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University of Iowa News Release


Dec. 31, 2008

UI local government expert says income tax could help diversify city revenue

A plan floated before the Iowa legislature recently that would allow local governments to assess an income tax is worth considering as a way for money-strapped cities to avoid cutting services, according to a local government expert at the University of Iowa College of Law.

"It's always better for cities to have a more diverse revenue base," said Jeff Schott, program director of the Institute of Public Affairs. "In the end, though, how useful it is will be determined by what form the proposal takes."

The proposal would provide local governments a way to ease the burden on both city budgets and property owners by reducing the reliance on property taxes to fund municipal budgets. Schott said that in Iowa, property taxes account for 80 to 90 percent of general fund revenue in many communities, which puts a huge strain on municipal budgets when property values dip.

He said adding an income tax could provide a means for local governments to reduce property taxes for homeowners and businesses. A properly structured income tax would also be considered less regressive than other forms of taxation such as the sales tax and, would have less of an impact on the poor, he said.

However, he said a property tax is usually a more predictable source of revenue and not affected by swings in the economy.

Schott said the issue is especially timely this year, as local governments in Iowa will have to deal with a struggling national economy and a slowdown in the ethanol and biofuels industry that many depended on for economic development. He said many Iowa cities and towns are also still looking for money to repair flood damage, and will likely be doing so for years to come.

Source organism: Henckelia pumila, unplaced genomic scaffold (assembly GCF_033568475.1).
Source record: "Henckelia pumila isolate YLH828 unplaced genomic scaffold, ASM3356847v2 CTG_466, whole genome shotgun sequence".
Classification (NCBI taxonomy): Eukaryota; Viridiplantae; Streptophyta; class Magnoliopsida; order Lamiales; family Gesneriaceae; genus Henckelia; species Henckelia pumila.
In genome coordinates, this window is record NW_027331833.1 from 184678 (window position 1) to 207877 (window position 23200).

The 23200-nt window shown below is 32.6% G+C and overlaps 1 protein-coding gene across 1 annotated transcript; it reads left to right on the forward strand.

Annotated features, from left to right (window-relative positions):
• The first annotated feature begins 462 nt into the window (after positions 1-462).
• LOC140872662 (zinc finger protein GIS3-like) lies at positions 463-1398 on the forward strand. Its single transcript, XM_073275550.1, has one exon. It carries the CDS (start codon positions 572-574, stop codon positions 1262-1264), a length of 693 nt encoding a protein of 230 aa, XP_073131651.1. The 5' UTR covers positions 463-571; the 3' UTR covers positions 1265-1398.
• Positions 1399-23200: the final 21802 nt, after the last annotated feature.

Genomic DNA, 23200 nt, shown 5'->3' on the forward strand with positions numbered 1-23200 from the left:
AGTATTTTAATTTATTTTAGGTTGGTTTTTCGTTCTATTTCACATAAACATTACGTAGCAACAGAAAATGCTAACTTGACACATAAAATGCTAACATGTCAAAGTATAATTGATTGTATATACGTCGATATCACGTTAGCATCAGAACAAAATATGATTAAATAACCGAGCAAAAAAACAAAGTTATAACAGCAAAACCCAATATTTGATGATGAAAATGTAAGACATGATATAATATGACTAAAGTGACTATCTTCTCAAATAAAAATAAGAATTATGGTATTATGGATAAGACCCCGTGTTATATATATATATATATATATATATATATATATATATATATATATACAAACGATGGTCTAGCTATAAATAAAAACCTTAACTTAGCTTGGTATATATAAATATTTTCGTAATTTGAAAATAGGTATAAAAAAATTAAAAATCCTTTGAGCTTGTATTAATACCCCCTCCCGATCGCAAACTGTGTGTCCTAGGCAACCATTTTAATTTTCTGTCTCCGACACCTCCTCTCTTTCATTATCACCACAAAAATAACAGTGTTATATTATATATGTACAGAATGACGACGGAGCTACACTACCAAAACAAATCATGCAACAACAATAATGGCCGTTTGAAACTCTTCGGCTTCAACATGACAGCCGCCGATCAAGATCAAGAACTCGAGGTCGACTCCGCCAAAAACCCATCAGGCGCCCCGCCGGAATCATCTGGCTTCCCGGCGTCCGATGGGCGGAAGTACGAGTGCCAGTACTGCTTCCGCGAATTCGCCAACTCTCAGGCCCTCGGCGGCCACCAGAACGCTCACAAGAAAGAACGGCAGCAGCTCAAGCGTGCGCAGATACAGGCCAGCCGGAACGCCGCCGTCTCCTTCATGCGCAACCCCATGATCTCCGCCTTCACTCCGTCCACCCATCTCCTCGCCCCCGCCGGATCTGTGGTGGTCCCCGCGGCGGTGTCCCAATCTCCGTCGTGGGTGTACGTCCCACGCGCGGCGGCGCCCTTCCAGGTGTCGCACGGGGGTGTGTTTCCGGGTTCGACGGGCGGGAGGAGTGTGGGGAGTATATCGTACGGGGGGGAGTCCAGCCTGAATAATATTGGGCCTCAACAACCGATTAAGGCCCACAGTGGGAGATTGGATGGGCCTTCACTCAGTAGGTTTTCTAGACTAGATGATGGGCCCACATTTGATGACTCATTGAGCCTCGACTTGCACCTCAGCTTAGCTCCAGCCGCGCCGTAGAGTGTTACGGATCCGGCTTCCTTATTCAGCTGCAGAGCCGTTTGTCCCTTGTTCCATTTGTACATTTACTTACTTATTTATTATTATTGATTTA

Schott recommended that local governments do more and better goal setting and strategic planning in response to the economic slowdown.

"Good financial planning is always important, but even more so now because the demand for government services doesn't diminish in hard times, it goes up," said Schott, who was city manager in Marion for 20 years before joining the UI. "This is the time governments really need to do careful goal setting and strategic planning and develop contingencies so they're not caught by surprise in the middle of a fiscal year."

The Institute for Public Affairs is an outreach organization for local governments across Iowa. The IPA sponsors numerous workshops and seminars to help elected and appointed leaders provide more responsive and efficient governments, and provides consulting services to towns and cities.

More information about the IPA is available on the Web at

STORY SOURCE: University of Iowa News Service, 300 Plaza Centre One, Iowa City, Iowa 52242-2500

MEDIA CONTACT: Jeff Schott, Institute of Public Affairs,, 319-335-7586; Tom Snee, 319-384-0010 (o), 319-541-8434 (c),